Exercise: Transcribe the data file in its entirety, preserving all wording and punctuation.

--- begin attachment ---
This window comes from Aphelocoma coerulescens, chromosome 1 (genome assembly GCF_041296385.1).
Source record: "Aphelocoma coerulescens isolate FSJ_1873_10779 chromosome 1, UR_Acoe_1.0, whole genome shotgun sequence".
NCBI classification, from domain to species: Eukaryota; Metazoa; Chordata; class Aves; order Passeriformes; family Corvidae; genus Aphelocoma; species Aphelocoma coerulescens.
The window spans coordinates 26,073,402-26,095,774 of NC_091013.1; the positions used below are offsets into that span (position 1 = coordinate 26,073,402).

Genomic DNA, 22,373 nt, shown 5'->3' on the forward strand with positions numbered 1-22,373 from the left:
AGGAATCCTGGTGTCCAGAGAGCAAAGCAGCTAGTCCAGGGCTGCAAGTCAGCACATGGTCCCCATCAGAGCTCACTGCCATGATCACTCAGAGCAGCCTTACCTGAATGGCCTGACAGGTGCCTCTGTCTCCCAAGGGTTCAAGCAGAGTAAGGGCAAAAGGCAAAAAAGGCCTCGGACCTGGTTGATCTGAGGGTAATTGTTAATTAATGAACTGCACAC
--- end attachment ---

This window comes from Aphelocoma coerulescens, chromosome 1 (genome assembly GCF_041296385.1).
Source record: "Aphelocoma coerulescens isolate FSJ_1873_10779 chromosome 1, UR_Acoe_1.0, whole genome shotgun sequence".
NCBI classification, from domain to species: Eukaryota; Metazoa; Chordata; class Aves; order Passeriformes; family Corvidae; genus Aphelocoma; species Aphelocoma coerulescens.
The window spans coordinates 26,073,402-26,095,774 of NC_091013.1; the positions used below are offsets into that span (position 1 = coordinate 26,073,402).

Genomic DNA, 22,373 nt, shown 5'->3' on the forward strand with positions numbered 1-22,373 from the left:
AGGAATCCTGGTGTCCAGAGAGCAAAGCAGCTAGTCCAGGGCTGCAAGTCAGCACATGGTCCCCATCAGAGCTCACTGCCATGATCACTCAGAGCAGCCTTACCTGAATGGCCTGACAGGTGCCTCTGTCTCCCAAGGGTTCAAGCAGAGTAAGGGCAAAAGGCAAAAAAGGCCTCGGACCTGGTTGATCTGAGGGTAATTGTTAATTAATGAACTGCACAC